12 November 2016

X, X, and X

Dear diary,

There’s something obscene about adults. Not just naked adults doing deeds, but adults in general. And I say this as an adult myself. Kids are taught by their parents not to watch movies. I suggest that every adult should be concealed from sight, whether groomed or unkempt: there should be a section at every grocery store that remains hidden by a large drape, so that businesspeople can purchase their food invisibly. For if children witness adults pacing about in the world, it will be like when the Enlightened One first locked eyes with inconvenience. Children will lose the desire to maintain their vim, if they guess that Nature is funneling them toward…

Maturity, prudence, mellowness, responsibility, experience? Fairness? I don’t know if any of these are the right words to use – that’s why I left the above paragraph unfinished.

To be mature does not seem so awful, now that I think about it. But do I say this as someone who has matured? Presuming my opinion counts, I don’t feel that I’ve matured at all; yet I don’t remember ever being immature either.

William Blake writes in his Proverbs of Hell, “Prudence is a rich ugly old maid courted by Incapacity.” And I can’t escape the memory of the former U.S. president George H.W. Bush voicing that disyllable: “prudent.” I never liked his way of speaking: he pronounced his words like a blank: that guy is the perfect example of a lousy adult.

Having given a thought about the first two words in my list, should I continue to speak on the rest (mellowness, responsibility, experience, and fairness)? —No, I should not.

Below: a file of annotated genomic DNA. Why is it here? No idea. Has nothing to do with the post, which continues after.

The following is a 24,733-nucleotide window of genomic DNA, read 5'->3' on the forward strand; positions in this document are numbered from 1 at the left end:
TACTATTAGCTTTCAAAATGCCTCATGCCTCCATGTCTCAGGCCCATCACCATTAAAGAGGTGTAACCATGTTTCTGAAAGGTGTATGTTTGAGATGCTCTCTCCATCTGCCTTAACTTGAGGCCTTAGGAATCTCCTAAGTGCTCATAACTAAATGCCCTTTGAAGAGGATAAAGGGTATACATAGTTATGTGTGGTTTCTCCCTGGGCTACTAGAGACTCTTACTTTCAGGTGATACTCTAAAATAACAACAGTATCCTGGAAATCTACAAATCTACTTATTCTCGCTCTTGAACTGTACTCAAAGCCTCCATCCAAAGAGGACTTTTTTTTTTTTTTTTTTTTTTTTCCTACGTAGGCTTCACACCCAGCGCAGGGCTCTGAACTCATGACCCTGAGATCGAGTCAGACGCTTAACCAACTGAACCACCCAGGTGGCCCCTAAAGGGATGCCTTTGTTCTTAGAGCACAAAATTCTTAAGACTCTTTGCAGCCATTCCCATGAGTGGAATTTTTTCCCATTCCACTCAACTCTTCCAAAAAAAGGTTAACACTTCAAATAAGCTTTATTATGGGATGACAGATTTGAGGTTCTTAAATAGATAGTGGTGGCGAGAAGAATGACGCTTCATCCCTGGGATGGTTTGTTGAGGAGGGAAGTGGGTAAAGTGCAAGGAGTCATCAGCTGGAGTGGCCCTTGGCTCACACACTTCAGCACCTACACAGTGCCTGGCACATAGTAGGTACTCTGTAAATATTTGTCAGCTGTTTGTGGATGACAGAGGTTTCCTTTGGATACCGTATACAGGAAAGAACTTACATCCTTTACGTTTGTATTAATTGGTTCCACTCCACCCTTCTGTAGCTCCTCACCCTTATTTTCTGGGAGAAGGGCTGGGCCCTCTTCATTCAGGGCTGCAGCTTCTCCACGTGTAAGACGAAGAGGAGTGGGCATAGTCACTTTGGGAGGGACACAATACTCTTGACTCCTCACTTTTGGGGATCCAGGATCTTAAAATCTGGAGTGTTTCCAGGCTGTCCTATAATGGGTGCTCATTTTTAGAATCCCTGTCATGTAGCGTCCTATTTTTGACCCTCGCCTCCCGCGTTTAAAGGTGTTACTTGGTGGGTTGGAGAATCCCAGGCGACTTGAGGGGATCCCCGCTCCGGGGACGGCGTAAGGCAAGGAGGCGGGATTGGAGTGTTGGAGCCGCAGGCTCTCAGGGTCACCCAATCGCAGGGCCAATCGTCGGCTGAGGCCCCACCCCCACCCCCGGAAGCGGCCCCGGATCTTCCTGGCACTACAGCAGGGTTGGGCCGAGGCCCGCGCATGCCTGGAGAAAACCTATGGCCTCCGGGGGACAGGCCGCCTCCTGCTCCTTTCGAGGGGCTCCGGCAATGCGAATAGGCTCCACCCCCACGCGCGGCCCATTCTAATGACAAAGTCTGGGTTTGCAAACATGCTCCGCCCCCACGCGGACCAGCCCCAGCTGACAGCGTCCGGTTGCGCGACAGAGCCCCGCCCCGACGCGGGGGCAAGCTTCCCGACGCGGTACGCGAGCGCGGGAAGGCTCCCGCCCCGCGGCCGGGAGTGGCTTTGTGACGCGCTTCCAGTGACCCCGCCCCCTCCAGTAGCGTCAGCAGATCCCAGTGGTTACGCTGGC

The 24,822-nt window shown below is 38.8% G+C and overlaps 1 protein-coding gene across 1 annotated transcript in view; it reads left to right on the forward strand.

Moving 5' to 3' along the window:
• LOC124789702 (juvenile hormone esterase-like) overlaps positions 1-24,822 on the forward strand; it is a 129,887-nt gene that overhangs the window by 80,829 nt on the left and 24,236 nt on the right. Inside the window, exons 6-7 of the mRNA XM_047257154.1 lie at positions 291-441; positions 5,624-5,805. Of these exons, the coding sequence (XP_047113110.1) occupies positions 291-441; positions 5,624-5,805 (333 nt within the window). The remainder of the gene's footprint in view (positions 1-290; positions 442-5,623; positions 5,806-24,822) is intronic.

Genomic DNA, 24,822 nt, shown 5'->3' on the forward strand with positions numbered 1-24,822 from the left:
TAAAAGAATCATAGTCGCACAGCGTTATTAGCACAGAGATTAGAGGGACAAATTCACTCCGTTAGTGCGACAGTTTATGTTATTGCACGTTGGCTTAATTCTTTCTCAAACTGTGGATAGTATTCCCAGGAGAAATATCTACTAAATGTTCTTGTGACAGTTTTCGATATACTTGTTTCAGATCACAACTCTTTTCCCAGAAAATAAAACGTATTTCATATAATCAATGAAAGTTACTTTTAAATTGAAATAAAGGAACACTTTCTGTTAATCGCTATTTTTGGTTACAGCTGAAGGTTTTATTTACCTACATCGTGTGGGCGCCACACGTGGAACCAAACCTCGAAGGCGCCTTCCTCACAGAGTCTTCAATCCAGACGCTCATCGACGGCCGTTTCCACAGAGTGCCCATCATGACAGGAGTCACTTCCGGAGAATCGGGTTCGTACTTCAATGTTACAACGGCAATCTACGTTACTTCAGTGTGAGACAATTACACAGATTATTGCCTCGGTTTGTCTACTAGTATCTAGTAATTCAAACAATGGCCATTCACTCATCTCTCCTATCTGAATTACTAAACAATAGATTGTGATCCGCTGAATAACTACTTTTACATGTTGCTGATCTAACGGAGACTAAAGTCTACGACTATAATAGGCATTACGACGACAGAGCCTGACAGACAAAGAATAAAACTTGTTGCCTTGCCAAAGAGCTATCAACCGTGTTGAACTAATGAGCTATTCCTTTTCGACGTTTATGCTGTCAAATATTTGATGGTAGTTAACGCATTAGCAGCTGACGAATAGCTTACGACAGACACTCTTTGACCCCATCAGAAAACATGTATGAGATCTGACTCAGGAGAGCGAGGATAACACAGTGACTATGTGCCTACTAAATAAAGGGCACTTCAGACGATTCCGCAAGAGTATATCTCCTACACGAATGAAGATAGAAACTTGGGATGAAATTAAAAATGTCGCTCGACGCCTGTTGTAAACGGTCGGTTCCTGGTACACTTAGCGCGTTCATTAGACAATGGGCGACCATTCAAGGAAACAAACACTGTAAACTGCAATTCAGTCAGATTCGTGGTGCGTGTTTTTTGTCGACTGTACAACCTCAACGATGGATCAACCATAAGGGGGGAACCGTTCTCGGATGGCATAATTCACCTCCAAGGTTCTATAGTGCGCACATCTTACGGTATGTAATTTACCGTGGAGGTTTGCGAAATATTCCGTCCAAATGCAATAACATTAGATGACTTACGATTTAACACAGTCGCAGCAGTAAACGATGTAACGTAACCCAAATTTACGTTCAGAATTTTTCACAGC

I’ll say a word on fairness, though. Fairness of opportunity is a good thing. If humankind is unfair to a certain group, then the child who has the potential to be the next Ludwig Wittgenstein might end up as…

What’s a decent name to complete that sentence? I don’t want to choose some comedian, like W. C. Fields or Groucho Marx, because those guys are heroes; plus this would imply that it is unfavorable to go from philosopher to funnyman, whereas it’s wholly the opposite.

After mentioning him just now, I hastily checked an encyclopedia entry for Fields, because I wanted to make sure that there wasn’t some scandal in his life that would disqualify him for praise. He seemed clean… or rather dirty in the best way possible. Anyway, in my quick research, I ran across a couple of phrases that I wanted to quote here, simply because they sparked my fancy: one was “…settle into a respectable trade…” and the other was “…sent her a weekly stipend.” (I did not test Marx, because I have faith.) Also there was this section heading printed in bold, which I smiled at in passing: “Alcohol, dogs, and children.”

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